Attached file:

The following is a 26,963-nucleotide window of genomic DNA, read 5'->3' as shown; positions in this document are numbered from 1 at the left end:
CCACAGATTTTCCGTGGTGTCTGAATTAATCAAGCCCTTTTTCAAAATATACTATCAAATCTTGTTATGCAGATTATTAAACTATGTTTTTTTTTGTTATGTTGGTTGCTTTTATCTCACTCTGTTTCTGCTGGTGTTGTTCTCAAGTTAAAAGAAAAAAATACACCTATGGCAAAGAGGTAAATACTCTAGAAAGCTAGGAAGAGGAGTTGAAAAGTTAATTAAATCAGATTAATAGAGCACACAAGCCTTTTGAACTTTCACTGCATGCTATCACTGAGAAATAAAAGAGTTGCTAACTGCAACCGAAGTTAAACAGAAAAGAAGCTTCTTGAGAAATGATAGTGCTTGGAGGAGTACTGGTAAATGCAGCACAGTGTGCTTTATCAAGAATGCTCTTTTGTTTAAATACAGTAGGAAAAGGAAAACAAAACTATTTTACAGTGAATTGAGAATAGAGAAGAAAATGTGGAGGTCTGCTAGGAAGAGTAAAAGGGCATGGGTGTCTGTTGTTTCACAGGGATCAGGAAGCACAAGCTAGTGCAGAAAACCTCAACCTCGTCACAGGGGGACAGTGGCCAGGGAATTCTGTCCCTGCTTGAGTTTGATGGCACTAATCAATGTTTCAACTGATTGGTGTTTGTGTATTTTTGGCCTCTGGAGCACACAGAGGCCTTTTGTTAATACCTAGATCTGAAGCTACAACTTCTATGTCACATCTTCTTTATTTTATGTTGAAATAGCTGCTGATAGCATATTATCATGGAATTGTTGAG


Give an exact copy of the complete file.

The following is a 26,963-nucleotide window of genomic DNA, read 5'->3' as shown; positions in this document are numbered from 1 at the left end:
CCACAGATTTTCCGTGGTGTCTGAATTAATCAAGCCCTTTTTCAAAATATACTATCAAATCTTGTTATGCAGATTATTAAACTATGTTTTTTTTTGTTATGTTGGTTGCTTTTATCTCACTCTGTTTCTGCTGGTGTTGTTCTCAAGTTAAAAGAAAAAAATACACCTATGGCAAAGAGGTAAATACTCTAGAAAGCTAGGAAGAGGAGTTGAAAAGTTAATTAAATCAGATTAATAGAGCACACAAGCCTTTTGAACTTTCACTGCATGCTATCACTGAGAAATAAAAGAGTTGCTAACTGCAACCGAAGTTAAACAGAAAAGAAGCTTCTTGAGAAATGATAGTGCTTGGAGGAGTACTGGTAAATGCAGCACAGTGTGCTTTATCAAGAATGCTCTTTTGTTTAAATACAGTAGGAAAAGGAAAACAAAACTATTTTACAGTGAATTGAGAATAGAGAAGAAAATGTGGAGGTCTGCTAGGAAGAGTAAAAGGGCATGGGTGTCTGTTGTTTCACAGGGATCAGGAAGCACAAGCTAGTGCAGAAAACCTCAACCTCGTCACAGGGGGACAGTGGCCAGGGAATTCTGTCCCTGCTTGAGTTTGATGGCACTAATCAATGTTTCAACTGATTGGTGTTTGTGTATTTTTGGCCTCTGGAGCACACAGAGGCCTTTTGTTAATACCTAGATCTGAAGCTACAACTTCTATGTCACATCTTCTTTATTTTATGTTGAAATAGCTGCTGATAGCATATTATCATGGAATTGTTGAG